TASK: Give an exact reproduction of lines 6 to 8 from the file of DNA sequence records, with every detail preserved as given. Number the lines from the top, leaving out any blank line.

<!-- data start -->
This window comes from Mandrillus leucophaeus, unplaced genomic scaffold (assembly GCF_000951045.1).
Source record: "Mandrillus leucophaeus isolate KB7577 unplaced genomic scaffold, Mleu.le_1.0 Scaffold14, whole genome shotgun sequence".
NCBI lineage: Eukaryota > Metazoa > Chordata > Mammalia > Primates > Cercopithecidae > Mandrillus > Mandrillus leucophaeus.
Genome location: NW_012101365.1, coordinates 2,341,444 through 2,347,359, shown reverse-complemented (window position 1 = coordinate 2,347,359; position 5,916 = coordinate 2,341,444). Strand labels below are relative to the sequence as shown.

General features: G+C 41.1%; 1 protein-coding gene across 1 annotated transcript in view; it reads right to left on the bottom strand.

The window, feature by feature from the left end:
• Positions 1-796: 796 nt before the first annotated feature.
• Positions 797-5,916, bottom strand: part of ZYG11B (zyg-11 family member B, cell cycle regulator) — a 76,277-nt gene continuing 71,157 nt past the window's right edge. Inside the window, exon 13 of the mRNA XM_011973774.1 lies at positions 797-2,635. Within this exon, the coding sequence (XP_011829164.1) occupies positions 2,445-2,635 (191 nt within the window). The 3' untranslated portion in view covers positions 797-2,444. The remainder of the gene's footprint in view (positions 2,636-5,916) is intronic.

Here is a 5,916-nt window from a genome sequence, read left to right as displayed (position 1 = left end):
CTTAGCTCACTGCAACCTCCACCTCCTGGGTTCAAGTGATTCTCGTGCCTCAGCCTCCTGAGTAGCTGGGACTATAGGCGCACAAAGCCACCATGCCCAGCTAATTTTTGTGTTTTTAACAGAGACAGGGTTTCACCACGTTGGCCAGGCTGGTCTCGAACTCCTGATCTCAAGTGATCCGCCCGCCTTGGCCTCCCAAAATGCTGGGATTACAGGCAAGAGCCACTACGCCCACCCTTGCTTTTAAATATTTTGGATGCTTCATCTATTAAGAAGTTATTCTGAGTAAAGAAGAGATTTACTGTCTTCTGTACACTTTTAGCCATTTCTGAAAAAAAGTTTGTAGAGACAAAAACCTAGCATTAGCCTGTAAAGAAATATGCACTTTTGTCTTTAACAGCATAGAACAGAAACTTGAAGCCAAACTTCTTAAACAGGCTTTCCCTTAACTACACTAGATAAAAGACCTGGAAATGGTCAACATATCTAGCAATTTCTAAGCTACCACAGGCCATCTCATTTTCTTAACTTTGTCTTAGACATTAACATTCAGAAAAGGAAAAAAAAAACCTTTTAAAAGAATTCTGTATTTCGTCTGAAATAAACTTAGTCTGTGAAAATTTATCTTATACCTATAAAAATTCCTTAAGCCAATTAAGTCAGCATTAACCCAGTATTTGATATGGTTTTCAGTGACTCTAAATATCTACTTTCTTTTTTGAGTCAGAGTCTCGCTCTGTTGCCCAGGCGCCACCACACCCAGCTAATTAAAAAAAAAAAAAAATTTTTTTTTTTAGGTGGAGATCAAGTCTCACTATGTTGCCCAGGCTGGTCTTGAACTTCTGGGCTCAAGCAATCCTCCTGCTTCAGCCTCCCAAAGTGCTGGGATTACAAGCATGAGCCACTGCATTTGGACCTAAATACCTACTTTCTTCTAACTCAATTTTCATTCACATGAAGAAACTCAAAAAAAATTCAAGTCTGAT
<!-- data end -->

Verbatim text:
The window, feature by feature from the left end:
• Positions 1-796: 796 nt before the first annotated feature.
• Positions 797-5,916, bottom strand: part of ZYG11B (zyg-11 family member B, cell cycle regulator) — a 76,277-nt gene continuing 71,157 nt past the window's right edge. Inside the window, exon 13 of the mRNA XM_011973774.1 lies at positions 797-2,635. Within this exon, the coding sequence (XP_011829164.1) occupies positions 2,445-2,635 (191 nt within the window). The 3' untranslated portion in view covers positions 797-2,444. The remainder of the gene's footprint in view (positions 2,636-5,916) is intronic.